“While having access to a doctor outside of normal office hours is a popular telehealth service, it isn’t the only one. Doctors can also Read the rest of this entry »
Transforming Rural Economies: Bridging The Digital Divide (excerpt)
by Maine State Representative Diane Russell
Growing up in Bryant Pond, about as rural as it gets in Maine, taught me a little something about being at the tail end of innovation. The last crank phone operator station in the country was located right down the street from our home. While the celebrity status is great, the educational piece was the vigorous debate over whether or not our town should upgrade to that fancy new technology — the dial tone.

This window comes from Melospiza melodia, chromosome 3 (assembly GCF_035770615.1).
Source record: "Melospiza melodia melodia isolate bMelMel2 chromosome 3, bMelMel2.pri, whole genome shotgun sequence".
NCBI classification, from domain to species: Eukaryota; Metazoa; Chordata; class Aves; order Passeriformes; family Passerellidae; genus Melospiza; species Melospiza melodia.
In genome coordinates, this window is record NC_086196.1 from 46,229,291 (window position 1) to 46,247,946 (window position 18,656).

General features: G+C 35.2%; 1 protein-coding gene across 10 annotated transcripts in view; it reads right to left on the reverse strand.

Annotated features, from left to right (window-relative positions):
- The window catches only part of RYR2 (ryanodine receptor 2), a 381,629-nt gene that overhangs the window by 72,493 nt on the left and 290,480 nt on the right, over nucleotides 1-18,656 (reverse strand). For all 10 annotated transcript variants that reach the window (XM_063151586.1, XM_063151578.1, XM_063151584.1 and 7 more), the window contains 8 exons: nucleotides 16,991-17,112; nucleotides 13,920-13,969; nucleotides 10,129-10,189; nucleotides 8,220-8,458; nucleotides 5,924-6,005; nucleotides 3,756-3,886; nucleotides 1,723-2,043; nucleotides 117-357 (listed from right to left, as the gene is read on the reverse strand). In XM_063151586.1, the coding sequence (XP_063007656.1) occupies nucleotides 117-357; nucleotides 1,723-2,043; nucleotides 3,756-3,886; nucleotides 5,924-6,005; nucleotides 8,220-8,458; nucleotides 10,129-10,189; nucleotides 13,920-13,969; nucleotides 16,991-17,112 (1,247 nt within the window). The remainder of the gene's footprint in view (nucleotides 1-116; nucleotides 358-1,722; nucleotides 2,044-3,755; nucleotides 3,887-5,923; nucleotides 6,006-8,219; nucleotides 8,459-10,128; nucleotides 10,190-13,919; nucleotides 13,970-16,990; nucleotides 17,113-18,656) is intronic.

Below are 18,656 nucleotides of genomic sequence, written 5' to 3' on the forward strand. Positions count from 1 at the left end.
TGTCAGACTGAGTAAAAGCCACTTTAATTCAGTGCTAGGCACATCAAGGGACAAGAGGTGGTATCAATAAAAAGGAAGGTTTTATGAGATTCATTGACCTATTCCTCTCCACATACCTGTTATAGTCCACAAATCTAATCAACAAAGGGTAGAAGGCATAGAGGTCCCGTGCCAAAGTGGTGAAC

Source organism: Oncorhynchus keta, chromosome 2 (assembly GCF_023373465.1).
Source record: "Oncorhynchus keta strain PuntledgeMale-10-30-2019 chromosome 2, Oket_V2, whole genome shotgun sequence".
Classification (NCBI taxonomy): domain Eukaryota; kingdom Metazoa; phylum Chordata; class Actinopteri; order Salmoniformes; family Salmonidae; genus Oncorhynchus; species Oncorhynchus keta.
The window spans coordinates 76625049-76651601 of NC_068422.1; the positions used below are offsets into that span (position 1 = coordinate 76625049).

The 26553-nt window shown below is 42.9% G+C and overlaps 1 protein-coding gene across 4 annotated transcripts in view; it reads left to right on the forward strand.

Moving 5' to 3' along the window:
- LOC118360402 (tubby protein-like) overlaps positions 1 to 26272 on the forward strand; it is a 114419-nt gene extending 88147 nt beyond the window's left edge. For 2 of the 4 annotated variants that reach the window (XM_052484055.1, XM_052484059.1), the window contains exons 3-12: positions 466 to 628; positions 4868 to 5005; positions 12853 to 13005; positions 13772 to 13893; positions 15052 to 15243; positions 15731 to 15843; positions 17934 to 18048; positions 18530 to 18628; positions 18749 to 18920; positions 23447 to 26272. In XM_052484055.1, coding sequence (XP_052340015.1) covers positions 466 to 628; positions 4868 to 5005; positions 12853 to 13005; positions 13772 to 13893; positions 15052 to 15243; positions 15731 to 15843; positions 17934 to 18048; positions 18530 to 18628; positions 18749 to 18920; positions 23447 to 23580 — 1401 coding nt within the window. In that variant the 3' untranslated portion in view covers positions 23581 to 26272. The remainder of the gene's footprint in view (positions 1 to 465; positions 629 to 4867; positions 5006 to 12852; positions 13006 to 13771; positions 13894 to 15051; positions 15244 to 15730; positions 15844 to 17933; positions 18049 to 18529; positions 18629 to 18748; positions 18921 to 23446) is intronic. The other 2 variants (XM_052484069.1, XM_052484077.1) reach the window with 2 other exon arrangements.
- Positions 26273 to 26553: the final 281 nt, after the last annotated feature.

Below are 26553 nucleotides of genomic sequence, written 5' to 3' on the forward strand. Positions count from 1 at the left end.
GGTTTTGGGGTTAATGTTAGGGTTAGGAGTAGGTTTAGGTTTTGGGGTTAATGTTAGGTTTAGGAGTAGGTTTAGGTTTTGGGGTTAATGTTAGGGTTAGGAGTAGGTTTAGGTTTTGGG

Wayne Caswell (Modern Health Talk) posted the following comment:
We all know that technology and the Internet are keys to telemedicine, telework (jobs), distance learning, e-commerce, and e-government, but the latest FCC report to Congress says a full one-third of U.S. households lack broadband access. That’s either because they have no access to it or because it’s too expensive or they lack the skills or perceived need.
So, are we willing to write-off entire sectors of our population and give them inferior healthcare and access to jobs, commerce and government because they’re poor, black, Hispanic, elderly, live in rural communities, and don’t have broadband Internet access? Or are we going to fund computer literacy and universal access to broadband? Which is cheaper or better? We can’t always rely on Market Forces. Sometimes public funding is warranted – like NOW (or actually 20 years ago).